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Paterson's acting police chief retires in wake of scandal

ALBANY - As Gov. David A. Paterson tried again Tuesday to focus attention on the state budget crisis, another State Police retirement served as a reminder of the scandals that have dogged the governor for several weeks.

Pedro J. Perez, acting police superintendent, said Tuesday that he would retire Friday after 28 years on the force. Perez succeeded Harry J. Corbitt, who retired for a second time last Wednesday in the wake of accusations he misled officials about troopers' alleged interference in a domestic violence case involving a longtime Paterson aide.

The troopers, members of Paterson's security detail, contacted Perez before reaching out to the assault victim, according to sources familiar with the matter. Perez and Corbitt have denied wrongdoing.

Investigators from Attorney General Andrew Cuomo's office are scrutinizing the pair's action. Cuomo was asked to look into the domestic violence case on Feb. 25 by Paterson.

"My retirement is not premised on the current investigation by the attorney general, as I know my decisions were honest and rightly motivated," Perez said in a letter to the governor Tuesday. Perez said he was leaving because of disagreements with the troopers' union and other issues.

Three other members of the Paterson administration have resigned in less than two weeks. His top law enforcement adviser, Denise O'Donnell, left Feb. 25, saying Corbitt had misled her about troopers' actions. However, Corbitt said O'Donnell drew the wrong conclusions from information he provided to her.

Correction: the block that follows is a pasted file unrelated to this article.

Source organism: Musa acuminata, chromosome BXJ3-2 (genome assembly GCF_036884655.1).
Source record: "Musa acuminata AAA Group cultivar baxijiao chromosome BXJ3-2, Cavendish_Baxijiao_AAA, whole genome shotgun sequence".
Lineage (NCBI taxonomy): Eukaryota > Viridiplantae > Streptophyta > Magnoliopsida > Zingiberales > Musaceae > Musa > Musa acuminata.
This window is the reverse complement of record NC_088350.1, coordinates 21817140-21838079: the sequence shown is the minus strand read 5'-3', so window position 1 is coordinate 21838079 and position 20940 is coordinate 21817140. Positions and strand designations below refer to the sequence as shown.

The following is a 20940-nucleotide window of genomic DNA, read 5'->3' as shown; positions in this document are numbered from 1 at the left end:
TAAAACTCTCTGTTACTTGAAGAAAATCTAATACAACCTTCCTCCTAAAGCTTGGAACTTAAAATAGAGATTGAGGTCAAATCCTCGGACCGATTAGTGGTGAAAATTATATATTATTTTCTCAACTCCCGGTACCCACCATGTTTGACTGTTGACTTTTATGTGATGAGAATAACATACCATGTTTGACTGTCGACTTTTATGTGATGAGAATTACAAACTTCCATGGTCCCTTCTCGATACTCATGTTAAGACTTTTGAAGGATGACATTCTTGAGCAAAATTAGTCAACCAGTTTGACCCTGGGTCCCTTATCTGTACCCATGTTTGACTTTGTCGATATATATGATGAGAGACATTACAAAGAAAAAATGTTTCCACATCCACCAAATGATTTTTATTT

News of the latest departure came as Paterson met separately with the State Senate's Republican minority and the Assembly's Democratic majority to discuss ways to close a projected $9.1-billion budget deficit. "I'm just trying to move this process; April 1 is not that far away," he told reporters, referring to the deadline for budget adoption.

Paterson's meeting with Senate Republicans lasted much longer than his session with Senate Democrats Monday night. Republican senators stood immediately as the governor entered the room and applauded, neither of which occurred at the meeting with Democrats, according to sources at the sessions.

Paterson downplayed the differences, saying he planned a longer talk to Senate Democrats in the coming days.

Meanwhile, a Marist College Poll, released Tuesday, found nearly seven in 10 voters want Paterson to finish his term, which expires on Jan. 1.Twenty-eight percent said he should resign.


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